Gross chromosomal rearrangements and elevated recombination at an inducible site-specific replication fork barrier

Cell. 2005 Jun 3;121(5):689-702. doi: 10.1016/j.cell.2005.03.022.


Genomic rearrangements linked to aberrant recombination are associated with cancer and human genetic diseases. Such recombination has indirectly been linked to replication fork stalling. Using fission yeast, we have developed a genetic system to block replication forks at nonhistone/DNA complexes located at a specific euchromatic site. We demonstrate that stalled replication forks lead to elevated intrachromosomal and ectopic recombination promoting site-specific gross chromosomal rearrangements. We show that recombination is required to promote cell viability when forks are stalled, that recombination proteins associate with sites of fork stalling, and that recombination participates in deleterious site-specific chromosomal rearrangements. Thus, recombination is a "double-edged sword," preventing cell death when the replisome disassembles at the expense of genetic stability.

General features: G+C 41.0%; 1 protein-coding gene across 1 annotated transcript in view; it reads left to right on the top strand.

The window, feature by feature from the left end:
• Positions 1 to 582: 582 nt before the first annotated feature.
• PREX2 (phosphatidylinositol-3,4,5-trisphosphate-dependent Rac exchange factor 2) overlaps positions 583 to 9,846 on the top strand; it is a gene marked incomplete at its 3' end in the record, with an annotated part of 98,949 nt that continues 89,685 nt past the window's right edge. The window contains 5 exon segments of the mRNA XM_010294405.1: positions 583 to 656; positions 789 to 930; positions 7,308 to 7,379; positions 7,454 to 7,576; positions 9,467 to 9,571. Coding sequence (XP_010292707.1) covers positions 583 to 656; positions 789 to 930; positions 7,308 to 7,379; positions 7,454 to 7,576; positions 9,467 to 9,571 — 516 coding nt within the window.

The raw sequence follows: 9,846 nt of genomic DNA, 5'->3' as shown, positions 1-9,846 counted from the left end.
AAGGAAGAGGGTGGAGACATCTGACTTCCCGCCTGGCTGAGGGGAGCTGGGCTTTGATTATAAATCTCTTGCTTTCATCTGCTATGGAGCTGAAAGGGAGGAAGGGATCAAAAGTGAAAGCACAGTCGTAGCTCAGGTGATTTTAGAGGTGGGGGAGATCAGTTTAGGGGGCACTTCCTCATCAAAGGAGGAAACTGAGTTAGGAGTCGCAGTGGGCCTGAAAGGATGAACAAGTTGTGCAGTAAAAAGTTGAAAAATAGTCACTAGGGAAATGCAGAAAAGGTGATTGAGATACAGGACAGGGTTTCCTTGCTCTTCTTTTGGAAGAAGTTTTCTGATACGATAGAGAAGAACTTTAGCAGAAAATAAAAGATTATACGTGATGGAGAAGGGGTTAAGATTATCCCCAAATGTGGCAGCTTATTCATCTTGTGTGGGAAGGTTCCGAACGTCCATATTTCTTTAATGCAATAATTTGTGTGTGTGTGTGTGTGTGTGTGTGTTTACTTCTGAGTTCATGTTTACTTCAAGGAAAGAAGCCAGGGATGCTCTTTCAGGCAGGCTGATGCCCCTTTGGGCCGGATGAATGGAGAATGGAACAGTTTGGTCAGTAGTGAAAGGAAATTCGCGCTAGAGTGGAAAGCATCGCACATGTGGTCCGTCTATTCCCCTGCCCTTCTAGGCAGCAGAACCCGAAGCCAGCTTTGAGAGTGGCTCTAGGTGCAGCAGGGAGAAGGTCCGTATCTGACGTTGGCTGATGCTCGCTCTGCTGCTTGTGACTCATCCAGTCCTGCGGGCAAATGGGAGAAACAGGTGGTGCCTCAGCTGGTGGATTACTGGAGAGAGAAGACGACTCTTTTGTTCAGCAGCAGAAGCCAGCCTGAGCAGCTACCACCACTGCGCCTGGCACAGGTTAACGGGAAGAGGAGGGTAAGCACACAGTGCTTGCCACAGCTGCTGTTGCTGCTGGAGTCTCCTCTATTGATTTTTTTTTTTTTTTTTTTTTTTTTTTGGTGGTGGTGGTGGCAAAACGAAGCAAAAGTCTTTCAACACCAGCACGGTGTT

Publication types

  • Research Support, Non-U.S. Gov't

MeSH terms

  • Chromosomes / physiology*
  • DNA Replication / physiology*
  • DNA-Binding Proteins / metabolism
  • Fluorescent Antibody Technique, Indirect
  • Recombination, Genetic / physiology*
  • Schizosaccharomyces / genetics
  • Schizosaccharomyces / physiology
  • Schizosaccharomyces pombe Proteins / metabolism


  • DNA-Binding Proteins
  • Schizosaccharomyces pombe Proteins
  • rad52 protein, S pombe